Category Archives: Uncategorized

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MAIN GALLERY (June 30-July 24)

Betsy LeVine "Before Me" oil

Betsy LeVine “Before Me” oil

Betsy LeVine paints in oils on birch panels. Her concept for this show, “Beauty Is Before Me”, concerns flora and mirrors. She carried a small circular pocket mirror and photographed flowers. As she puts it “flowers discovering their own vibrant reflections.” Betsy LeVine uses her attentive brushwork and keen eye for nuances in light and color to celebrate the natural beauty in the world around her. “When I wander through neighborhoods and on trails in the mountains, forests, and deserts, I find my gait slows and my eyes are everrdrawn towards the intricacies in the plant life around me. It is as if the flowers, leaves and the play of sunlight through them are all calling to me, telling me to slow down, to just look ansoak in the bountiful beauty in every moment. It feels like a joyous lifetime responsibility of mine to take on the role of a mirror for the quiet gorgeousness that surrounds us all the time, to not only reflect appreciation back to the planet for these gifts but also to recreate this beauty on a larger scale in hopes that it will allow others into this worthy world. Beauty Is Before Me .therefore, it is also before you.”

Dennis Floyd "Rose Of Conversano" screen print

Dennis Floyd “Rose Of Conversano” screen print

Dennis Floyd is a screen printmaker who’s subject matter is also flowers. Screen prints are also known as silk screens or serigraphs. His colors are vibrant and intense. He works from his original drawings, paintings and compositions. Dennis does a color separation to make a unique color matrix on his screens for each color. Then each color pass is printed by hand on his studio press. To achieve a full color print many colors are screened separately, making the process complex , with rich results. Creating art for Dennis is the metamorphosis from darkness and despair to light and happiness. To quote Dennis “When I’m lost in my world creating art, I’m breathing in deep one of the most precious gifts that life has to offer and I am happy, powerful, invincible! The darkness in me is the farthest that it can be.”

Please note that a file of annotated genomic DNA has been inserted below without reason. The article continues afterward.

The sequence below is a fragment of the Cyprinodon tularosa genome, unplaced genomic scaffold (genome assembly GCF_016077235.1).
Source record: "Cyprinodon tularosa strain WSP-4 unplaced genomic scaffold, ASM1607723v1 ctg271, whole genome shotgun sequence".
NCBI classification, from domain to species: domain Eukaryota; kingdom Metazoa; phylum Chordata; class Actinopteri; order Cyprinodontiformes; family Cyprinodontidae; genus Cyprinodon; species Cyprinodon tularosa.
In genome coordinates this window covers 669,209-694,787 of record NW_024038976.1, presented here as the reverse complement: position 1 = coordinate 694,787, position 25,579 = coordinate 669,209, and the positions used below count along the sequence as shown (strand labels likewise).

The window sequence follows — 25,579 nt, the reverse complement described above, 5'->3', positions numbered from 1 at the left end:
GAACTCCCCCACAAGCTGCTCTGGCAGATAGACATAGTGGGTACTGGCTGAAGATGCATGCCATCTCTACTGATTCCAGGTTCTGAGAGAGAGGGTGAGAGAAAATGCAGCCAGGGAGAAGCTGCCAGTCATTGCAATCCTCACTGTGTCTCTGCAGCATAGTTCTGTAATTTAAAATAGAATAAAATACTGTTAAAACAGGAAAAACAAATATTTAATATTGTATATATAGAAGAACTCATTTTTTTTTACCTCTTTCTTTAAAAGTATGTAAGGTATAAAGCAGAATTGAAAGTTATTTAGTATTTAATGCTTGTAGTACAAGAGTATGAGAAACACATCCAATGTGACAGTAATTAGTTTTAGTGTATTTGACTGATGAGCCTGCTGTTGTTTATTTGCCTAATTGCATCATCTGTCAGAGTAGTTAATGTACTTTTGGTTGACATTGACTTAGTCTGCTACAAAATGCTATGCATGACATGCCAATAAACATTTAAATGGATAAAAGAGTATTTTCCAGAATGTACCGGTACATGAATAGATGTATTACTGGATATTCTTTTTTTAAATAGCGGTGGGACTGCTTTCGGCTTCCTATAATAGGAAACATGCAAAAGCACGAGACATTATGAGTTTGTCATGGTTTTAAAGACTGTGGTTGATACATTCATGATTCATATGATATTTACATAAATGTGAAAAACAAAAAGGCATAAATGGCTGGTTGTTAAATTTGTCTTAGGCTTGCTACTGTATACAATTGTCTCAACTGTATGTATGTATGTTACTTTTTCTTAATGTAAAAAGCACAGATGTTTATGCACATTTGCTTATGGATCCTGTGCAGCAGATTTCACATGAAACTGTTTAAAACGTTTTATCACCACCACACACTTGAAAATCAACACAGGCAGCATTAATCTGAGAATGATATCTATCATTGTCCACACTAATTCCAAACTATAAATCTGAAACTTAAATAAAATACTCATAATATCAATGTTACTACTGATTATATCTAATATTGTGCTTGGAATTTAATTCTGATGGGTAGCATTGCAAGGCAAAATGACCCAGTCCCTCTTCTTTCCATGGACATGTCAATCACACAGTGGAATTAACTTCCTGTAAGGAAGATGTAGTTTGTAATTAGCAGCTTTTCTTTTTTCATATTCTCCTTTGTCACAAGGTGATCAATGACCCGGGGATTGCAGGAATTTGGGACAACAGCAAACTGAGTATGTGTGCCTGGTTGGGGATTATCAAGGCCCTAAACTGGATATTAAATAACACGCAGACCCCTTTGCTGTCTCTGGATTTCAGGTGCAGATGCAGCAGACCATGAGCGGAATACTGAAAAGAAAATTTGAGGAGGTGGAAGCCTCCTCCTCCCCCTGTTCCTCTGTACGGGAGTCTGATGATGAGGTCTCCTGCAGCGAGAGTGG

FEATURE AREA (June 30-July 24)

Jeanne Drevas "Bad Sex" skate board/mixed media

Jeanne Drevas “Bad Sex”
skate board/mixed media

Jeanne Drevas creates sculptures out of surprising materials. She gleans materials that are all around her. For this show she has chosen to use skate boards. She loves the distressed graphics, the strength and beauty of skateboards, the life that these decks once provided to skate boarders and now she is seeing just what they offer to her. “Skate boards were something I’d mostly seen at a distance, as they zoomed along under boys (mostly). But I’d seen enough close up to be fascinated by the distressed graphics on the undersides of the decks, the sides that get marred by all the attempts at curbs, stairs, railings and who knows what. I know, why not just paint a piece of flat plywood and cut it up. Maybe I will do that, but that does not have the feel of the immediacy of distressed decks and where they came from, the streets of any town or city.  I’m honoring all those kids who didn’t know they were creating material for my new exploration.” Jeanne was very drawn to the vessel form and that was the first, and most difficult objects she said made. She will also be showing wall assemblages, articulated figures, Miro-like standing sculptures, jewelry, even a wheeled pull toy.